In Fairbanks v. Farmers New World Life Ins. Co. (July 13, 2011) __ Cal.App.4th __, the California Court of Appeal for the Second Appellate District recently affirmed a trial court's order denying class certification where plaintiffs failed to present common proof of an alleged marketing scheme related to the sale of life insurance by Farmers. The Court of Appeal held that whether any putative class member actually heard any misrepresentation in connection with the sale of the life insurance policy was an issue incapable of uniform, class-wide proof.
Plaintiffs filed a putative class action on behalf of herself and all California residents who purchased life insurance policies from Farmers Group, Inc. and Farmers New World Life Insurance Company (collectively "Farmers"). Plaintiffs alleged Farmers engaged in various deceptive and unfair business practices in the marketing and administration of its life insurance policies in violation of California's Unfair Competition Law (Bus. & Prof. Code § 17200 et seq.)
The trial court denied plaintiff's motion for class certification on the basis that common issues did not prevail. On review, the Court of Appeal affirmed, holding that the trial court's factual findings were supported by substantial evidence.
After summarizing the various features of the life insurance policies at issue, the Court of Appeal explained that at the heart of plaintiffs' case was their claim that a universal life insurance policy requires high premium payments in early years to remain in effect in later years, particularly when interest rates are low. According to plaintiffs, Farmers designed its policies so that premiums paid by insureds would be inadequate to keep the policies in effect until maturity. This would result in the underfunding, and eventual lapse, of an insured's policy.
In connection with their underfunding claim, plaintiffs alleged, among other things, the policies were deceptively marketed because Farmers' agents would not explain to potential purchasers that as the costs of insurance increased, the accumulated balance would be quickly reduced to zero leading to the lapse of the policy. Thus, the "common" marketing scheme was designed to conceal from the policyholders both the underfunding of the policy and the accompanying risk of lapse.
In opposition to class certification, Farmers attacked plaintiffs' theory by asserting that individual, as opposed to uniform, proof would be required to establish a violation of the UCL for each putative class member. Farmers presented expert testimony that many, if not most, owners of life policies do not expect the policies to stay in force until maturity. This testimony was buttressed by a survey of 500 policyholders showing that roughly half of the policyholders would have bought the policy even if they had been told it was not "permanent" insurance.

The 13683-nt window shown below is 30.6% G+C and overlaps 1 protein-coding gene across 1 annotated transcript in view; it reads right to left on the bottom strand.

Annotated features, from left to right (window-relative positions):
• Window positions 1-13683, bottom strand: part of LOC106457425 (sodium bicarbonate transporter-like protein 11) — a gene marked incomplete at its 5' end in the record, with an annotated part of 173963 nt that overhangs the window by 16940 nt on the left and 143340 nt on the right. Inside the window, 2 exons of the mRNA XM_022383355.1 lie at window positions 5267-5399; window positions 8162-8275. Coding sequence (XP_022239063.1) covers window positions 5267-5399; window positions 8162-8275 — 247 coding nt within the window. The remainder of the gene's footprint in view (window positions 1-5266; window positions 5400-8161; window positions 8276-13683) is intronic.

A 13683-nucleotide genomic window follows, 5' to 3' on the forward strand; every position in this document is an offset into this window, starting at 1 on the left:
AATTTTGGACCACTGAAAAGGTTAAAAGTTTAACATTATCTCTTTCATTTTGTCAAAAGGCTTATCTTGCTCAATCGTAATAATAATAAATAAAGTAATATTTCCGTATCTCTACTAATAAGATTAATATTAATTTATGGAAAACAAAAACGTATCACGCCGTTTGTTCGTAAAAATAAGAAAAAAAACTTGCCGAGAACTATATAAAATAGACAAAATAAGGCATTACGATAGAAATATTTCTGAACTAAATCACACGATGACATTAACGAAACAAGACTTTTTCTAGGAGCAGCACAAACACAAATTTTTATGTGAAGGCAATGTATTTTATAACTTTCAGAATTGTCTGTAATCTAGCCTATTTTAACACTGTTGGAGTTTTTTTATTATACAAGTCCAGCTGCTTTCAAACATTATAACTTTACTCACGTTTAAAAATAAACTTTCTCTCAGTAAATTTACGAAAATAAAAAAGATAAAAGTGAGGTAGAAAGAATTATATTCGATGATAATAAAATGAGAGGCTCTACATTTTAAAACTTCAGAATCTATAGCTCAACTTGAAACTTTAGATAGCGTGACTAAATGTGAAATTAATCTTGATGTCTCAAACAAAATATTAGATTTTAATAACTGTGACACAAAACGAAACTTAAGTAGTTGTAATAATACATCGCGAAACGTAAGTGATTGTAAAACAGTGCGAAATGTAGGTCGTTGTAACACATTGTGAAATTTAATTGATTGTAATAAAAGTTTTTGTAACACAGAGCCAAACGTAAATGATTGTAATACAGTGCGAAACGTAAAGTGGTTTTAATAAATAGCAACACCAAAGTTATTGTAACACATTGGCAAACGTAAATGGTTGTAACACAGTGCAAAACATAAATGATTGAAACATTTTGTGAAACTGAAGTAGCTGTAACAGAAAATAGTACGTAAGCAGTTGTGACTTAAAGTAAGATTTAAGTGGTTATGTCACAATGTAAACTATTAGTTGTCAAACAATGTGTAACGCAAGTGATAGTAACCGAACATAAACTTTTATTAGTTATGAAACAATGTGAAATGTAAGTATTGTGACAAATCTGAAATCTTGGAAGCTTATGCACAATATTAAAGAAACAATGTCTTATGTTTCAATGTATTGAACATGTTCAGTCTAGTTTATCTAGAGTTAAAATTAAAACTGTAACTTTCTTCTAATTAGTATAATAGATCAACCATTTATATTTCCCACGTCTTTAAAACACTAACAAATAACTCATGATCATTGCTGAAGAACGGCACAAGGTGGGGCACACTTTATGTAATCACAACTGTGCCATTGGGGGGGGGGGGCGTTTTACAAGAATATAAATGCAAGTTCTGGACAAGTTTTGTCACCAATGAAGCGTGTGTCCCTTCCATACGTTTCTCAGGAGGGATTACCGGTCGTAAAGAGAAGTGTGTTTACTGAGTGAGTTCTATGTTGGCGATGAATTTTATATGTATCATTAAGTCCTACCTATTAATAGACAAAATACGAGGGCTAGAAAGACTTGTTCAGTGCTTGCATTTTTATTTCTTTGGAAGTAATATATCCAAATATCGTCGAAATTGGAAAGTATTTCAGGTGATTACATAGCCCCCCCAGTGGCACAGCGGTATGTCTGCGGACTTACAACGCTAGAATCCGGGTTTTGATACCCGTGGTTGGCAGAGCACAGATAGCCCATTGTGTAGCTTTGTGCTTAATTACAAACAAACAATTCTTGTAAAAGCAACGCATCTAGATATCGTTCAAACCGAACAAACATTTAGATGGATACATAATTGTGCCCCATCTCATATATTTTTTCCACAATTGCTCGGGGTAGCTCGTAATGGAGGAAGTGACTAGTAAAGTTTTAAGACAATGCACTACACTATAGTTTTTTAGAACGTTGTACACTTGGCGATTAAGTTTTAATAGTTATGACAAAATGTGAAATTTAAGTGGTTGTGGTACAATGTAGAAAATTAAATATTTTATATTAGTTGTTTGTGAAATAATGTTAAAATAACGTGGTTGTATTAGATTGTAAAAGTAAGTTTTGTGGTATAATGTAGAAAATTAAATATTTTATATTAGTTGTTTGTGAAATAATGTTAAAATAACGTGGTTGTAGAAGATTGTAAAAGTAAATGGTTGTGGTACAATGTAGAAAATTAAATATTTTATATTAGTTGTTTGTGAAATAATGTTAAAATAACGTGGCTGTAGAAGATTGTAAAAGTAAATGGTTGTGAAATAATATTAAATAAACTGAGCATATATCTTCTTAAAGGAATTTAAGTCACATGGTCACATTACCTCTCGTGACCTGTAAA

Farmers also argued that as a practical matter it was impossible to know, without considering each policyholder on an individual basis, how long each class member intended to keep the policy, how much the policyholder could afford to pay, whether the policyholder expected to pay increased premiums in the future, and whether the policyholder intended to cash out the policy at retirement.
After reviewing the evidence presented to the trial court, the Court of Appeal concluded that plaintiffs did not establish that their claims related to Farmers' sales and marketing of life insurance policies were subject to uniform proof. The Court noted that virtually all of the class members purchased policies from agents, none of whom used sale scripts; each policy was sold as the result of an individual sales presentation to the prospective insured; and the policies were not marketed on television, in print, or by some other means aimed at the public at large. Relying on these facts, among others, the Court of Appeal determined that any misrepresentation (and its materiality) was not subject to common proof and affirmed the trial court's denial of class certification.
Although Fairbanks does not necessarily break any new ground on California class certification law, it is nevertheless helpful to class action defendants -- particularly to those engaged in selling insurance and annuities. The decision makes clear that plaintiffs must provide substantial proof of uniformity in marketing practices where the sales at issue are conducted by an agent on a one-on-one, individual basis with a prospective purchaser. It appears that after Fairbanks, mere evidence of uniform language in policy documents and/or the use of marketing brochures, standing alone, will be insufficient to meet the quantum of common proof needed for class certification in cases in which the plaintiff's claim is based on the overall marketing of the product.